Sex Sells - "Get used to it" - Opinion Article
Article by: Geek Girl Shelle-chii|
Shelle-chii wrote this opinion article about sexulization in our society, the cosplay community and more...
It has been common knowledge for a long time: Sex sells. Many have fought against this but the truth is: humans are predispositioned to be attracted to sexy/sexual beings and objects. Industries have realized that sexy is something that's not going away any time soon, and in this day of acceptance and people being able to be open to explore their sexuality more, the tactics that have worked in the past for others will be picked up on and used by other industries.
Geek Girls Evie E and Shelle-chii as Kill la Kill characters Ryuko and Satsuki. Photographed by Trillance
Using sexual themes to sell products has been prevalent since the 1800's when a cigarette company used pin up girl drawings as trading cards in their packages to increase sales. Other companies saw the success in this method so they started running campaigns with less modest themes. But recently many studies have been conducted that conclude using these tactics only works on getting the customer's initial attention. Your brand was not recalled by as many consumers when flashy/violent/sexual themes were being used. So does it really work?
The answer is definitely varied but in general it boils down to: Yes. Using sexual imagery does get the attention of the consumers, but it's more like a 'foot in the door'; you have to do something else to make yourself stand out from all the other ads/marketing that are using the same tactics. So many industries use these methods, from magazines, automotive ads, food, clothing, even so far as to be used on selling coffins (see below)
This image is from the 2010 edition of a calendar published by Lindner, a Polish-based company that sells coffins. The owner Zbigniew Lindner wanted to highlight "the beauty of Polish girls and the beauty of [their] coffins ... A coffin shouldn't be a sacred object - it's furniture, it's the last bed you'll ever sleep in."
With the rise in popularity of geek/nerd culture many veterans of the hobby have noticed a huge change over the last ten or so years: the sexualisation of cosplay. Now the nerd community is not a stranger to the concept of sex selling, but in a community dominated mostly by males inititally, the actual physical presence of sexy females at conventions were few and far between. But it's 'cool' to be nerdy now, or at least considered more acceptable in the mainstream society's eyes. And with the mainstreaming of nerd culture came an onslaught of industries/individuals recognising the opportunity for money making with this newly rising community.
It's not even just the big wigs who decided to capitalize on this. Whether it's conscious or not, cosplayers were starting to use the same tactics. We were raised with these tactics being shoved down our throats in our media, though, so who can blame us? People do what they know will work. If you want to make money off such a young industry then you have to use what has been proven in the past. Granted there are many who will not try to make money off their cosplay career, but business-minded cosplayers definitely monopolize the 'sex sells' department. And it's not a bad thing....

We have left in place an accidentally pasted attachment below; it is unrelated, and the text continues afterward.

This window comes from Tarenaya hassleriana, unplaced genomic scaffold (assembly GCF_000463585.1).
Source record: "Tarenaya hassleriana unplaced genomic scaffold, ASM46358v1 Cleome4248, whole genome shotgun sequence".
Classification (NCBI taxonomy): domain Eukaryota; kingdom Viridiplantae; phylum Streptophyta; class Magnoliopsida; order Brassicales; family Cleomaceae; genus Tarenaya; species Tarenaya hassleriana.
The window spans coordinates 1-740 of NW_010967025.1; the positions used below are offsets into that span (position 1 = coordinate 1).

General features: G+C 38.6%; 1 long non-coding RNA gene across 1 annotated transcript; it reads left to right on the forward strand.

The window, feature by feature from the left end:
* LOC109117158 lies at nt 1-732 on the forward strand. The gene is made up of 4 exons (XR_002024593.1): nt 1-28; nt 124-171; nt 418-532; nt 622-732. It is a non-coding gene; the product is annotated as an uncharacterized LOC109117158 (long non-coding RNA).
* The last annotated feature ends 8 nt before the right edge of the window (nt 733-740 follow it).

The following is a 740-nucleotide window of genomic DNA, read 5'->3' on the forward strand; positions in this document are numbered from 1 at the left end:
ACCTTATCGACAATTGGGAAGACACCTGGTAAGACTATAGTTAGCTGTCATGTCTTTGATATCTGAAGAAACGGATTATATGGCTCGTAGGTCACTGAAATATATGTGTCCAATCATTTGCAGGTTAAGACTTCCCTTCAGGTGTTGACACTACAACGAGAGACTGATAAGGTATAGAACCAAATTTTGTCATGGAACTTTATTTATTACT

Geek Girl Shelle-chii in a Body Paint of Female Deadpool. Art and photography by: ArtistiCurves
...As we grow as a society so does our understanding of sexuality and something that was seen 50 years ago as raunchy is very much acceptable theses days and actually encouraged. People are finished with being stifled in their sexuality. There's an overwhelming acceptance for sexy cosplay. It's liberating. But there's also many who see it as bad, and others who are okay with it, but think that not enough moderation is being used and that the community is just divulging into rewarding just sexual cosplays and not craftmanship.
So what can you do about this? Well, there isn't really anything you can do about it. The reality is that sex will always sell, but have solace in the fact that the gimmicks fade fast, and those with talent will not just go away because you think they're too sexual. One thing you can do it support the cosplayers that you do think are deserving of more attention. This is still a community as well as an industry now and you have to talk with your wallet/likes escentially. Share that epic shot of that cosplayer you think should be 'more popular', buy a print at a con, do something other than complain about how "only tits and ass get popular".
Geek Girl Shelle-chii as female Tyreal from Diablo. Photographed by Geek Girl Ailes Noires
With that, we need to remember as well to not shame anyone who we believe is going overboard with these ways. You may not like it, but it will still happen. Shaming someone is never right and keeping positive will always yield better results than focusing on the negative. Focusing on yourself and supporting those you believe are deserving of more attention is definitely more healthy than gossiping and perpetuating negativity. What do you think of the current state of the cosplay community/industry? Do you like where it's gone over the last few years? Are there any things that you would change?
Article by: Geek Girl Shelle-chii
Follow us on:
February 17 2016